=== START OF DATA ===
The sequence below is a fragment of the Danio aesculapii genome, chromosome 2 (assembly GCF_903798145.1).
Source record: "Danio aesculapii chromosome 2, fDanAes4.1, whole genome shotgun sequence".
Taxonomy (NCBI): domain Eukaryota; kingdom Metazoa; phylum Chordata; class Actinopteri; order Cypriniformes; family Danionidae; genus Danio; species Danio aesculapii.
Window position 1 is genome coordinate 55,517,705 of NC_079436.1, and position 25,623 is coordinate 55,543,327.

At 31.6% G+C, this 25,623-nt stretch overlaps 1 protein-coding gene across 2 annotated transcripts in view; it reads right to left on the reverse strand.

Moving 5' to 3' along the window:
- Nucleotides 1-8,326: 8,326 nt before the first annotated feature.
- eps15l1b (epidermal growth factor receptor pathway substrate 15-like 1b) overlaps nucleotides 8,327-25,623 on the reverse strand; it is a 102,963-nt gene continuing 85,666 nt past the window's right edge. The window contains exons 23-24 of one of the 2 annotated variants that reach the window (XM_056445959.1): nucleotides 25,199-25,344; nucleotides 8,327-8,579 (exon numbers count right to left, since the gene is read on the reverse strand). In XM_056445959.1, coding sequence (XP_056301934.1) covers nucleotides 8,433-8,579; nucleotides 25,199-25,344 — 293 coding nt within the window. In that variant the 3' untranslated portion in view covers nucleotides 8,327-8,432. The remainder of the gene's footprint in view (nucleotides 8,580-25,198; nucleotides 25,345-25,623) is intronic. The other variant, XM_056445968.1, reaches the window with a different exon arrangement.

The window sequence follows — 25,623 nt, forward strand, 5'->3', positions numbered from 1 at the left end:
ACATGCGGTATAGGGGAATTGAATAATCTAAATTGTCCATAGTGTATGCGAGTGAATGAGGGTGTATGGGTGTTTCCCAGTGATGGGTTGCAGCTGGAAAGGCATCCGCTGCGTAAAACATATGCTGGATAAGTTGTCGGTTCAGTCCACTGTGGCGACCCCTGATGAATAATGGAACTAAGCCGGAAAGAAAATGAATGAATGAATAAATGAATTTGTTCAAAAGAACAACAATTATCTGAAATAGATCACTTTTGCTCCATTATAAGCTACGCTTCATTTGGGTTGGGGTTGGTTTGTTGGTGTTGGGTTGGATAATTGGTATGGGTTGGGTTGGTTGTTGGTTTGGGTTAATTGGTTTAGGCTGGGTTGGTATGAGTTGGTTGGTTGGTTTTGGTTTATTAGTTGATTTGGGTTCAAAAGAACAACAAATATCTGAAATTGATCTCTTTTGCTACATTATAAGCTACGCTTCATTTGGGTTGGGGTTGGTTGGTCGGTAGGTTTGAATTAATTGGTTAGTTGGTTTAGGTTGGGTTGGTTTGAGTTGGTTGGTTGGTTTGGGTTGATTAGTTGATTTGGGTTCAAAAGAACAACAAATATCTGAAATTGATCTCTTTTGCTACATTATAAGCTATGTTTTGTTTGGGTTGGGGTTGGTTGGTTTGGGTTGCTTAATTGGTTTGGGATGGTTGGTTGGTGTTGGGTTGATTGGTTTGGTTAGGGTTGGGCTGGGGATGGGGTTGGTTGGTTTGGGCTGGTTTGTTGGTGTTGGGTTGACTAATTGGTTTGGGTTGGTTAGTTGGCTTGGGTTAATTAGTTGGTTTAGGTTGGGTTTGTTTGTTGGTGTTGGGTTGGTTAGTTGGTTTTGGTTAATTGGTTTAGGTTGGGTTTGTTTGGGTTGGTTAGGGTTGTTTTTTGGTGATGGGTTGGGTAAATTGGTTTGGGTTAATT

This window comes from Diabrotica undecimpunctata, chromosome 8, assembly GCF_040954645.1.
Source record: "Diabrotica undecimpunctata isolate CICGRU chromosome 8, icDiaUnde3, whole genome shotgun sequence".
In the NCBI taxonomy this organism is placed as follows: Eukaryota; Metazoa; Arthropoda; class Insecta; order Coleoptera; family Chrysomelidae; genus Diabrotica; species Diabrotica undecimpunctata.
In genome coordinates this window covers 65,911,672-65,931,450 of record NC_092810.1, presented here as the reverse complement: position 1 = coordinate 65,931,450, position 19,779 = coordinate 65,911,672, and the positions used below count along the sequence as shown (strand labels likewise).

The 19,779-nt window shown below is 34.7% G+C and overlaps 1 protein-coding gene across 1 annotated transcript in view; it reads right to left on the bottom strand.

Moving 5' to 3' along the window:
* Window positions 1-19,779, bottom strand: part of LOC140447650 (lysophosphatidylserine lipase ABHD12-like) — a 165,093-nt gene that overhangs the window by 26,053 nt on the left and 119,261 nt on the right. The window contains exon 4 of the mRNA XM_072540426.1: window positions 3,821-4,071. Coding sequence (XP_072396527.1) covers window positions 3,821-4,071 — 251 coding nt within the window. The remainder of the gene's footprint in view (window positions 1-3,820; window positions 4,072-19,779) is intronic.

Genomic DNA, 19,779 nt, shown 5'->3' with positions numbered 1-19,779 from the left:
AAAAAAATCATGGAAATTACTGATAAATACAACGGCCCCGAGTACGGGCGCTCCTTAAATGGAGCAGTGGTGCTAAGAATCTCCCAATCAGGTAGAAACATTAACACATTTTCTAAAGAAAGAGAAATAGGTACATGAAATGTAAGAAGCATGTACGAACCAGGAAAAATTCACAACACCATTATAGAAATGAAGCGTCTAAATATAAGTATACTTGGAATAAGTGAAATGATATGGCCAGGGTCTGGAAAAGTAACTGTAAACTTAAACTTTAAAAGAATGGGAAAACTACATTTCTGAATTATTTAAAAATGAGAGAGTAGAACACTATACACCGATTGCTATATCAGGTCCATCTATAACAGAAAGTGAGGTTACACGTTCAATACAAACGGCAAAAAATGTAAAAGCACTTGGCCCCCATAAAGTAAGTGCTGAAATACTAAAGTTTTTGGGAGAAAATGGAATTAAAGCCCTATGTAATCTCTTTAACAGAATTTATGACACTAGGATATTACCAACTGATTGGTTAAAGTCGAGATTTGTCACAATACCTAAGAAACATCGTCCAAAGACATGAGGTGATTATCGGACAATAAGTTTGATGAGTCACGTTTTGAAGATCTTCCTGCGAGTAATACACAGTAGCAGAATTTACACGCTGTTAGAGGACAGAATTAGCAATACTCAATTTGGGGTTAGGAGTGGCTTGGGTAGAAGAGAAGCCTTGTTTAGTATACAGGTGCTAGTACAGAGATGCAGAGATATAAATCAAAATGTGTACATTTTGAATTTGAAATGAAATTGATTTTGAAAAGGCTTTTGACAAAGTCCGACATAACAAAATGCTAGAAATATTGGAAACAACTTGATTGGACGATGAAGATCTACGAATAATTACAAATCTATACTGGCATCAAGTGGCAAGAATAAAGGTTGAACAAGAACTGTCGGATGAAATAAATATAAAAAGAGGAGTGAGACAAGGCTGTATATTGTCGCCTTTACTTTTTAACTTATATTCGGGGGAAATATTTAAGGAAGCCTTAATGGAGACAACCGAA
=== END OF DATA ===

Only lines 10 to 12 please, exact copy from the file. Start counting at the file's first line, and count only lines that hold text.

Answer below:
ACATGCGGTATAGGGGAATTGAATAATCTAAATTGTCCATAGTGTATGCGAGTGAATGAGGGTGTATGGGTGTTTCCCAGTGATGGGTTGCAGCTGGAAAGGCATCCGCTGCGTAAAACATATGCTGGATAAGTTGTCGGTTCAGTCCACTGTGGCGACCCCTGATGAATAATGGAACTAAGCCGGAAAGAAAATGAATGAATGAATAAATGAATTTGTTCAAAAGAACAACAATTATCTGAAATAGATCACTTTTGCTCCATTATAAGCTACGCTTCATTTGGGTTGGGGTTGGTTTGTTGGTGTTGGGTTGGATAATTGGTATGGGTTGGGTTGGTTGTTGGTTTGGGTTAATTGGTTTAGGCTGGGTTGGTATGAGTTGGTTGGTTGGTTTTGGTTTATTAGTTGATTTGGGTTCAAAAGAACAACAAATATCTGAAATTGATCTCTTTTGCTACATTATAAGCTACGCTTCATTTGGGTTGGGGTTGGTTGGTCGGTAGGTTTGAATTAATTGGTTAGTTGGTTTAGGTTGGGTTGGTTTGAGTTGGTTGGTTGGTTTGGGTTGATTAGTTGATTTGGGTTCAAAAGAACAACAAATATCTGAAATTGATCTCTTTTGCTACATTATAAGCTATGTTTTGTTTGGGTTGGGGTTGGTTGGTTTGGGTTGCTTAATTGGTTTGGGATGGTTGGTTGGTGTTGGGTTGATTGGTTTGGTTAGGGTTGGGCTGGGGATGGGGTTGGTTGGTTTGGGCTGGTTTGTTGGTGTTGGGTTGACTAATTGGTTTGGGTTGGTTAGTTGGCTTGGGTTAATTAGTTGGTTTAGGTTGGGTTTGTTTGTTGGTGTTGGGTTGGTTAGTTGGTTTTGGTTAATTGGTTTAGGTTGGGTTTGTTTGGGTTGGTTAGGGTTGTTTTTTGGTGATGGGTTGGGTAAATTGGTTTGGGTTAATT

This window comes from Diabrotica undecimpunctata, chromosome 8, assembly GCF_040954645.1.
Source record: "Diabrotica undecimpunctata isolate CICGRU chromosome 8, icDiaUnde3, whole genome shotgun sequence".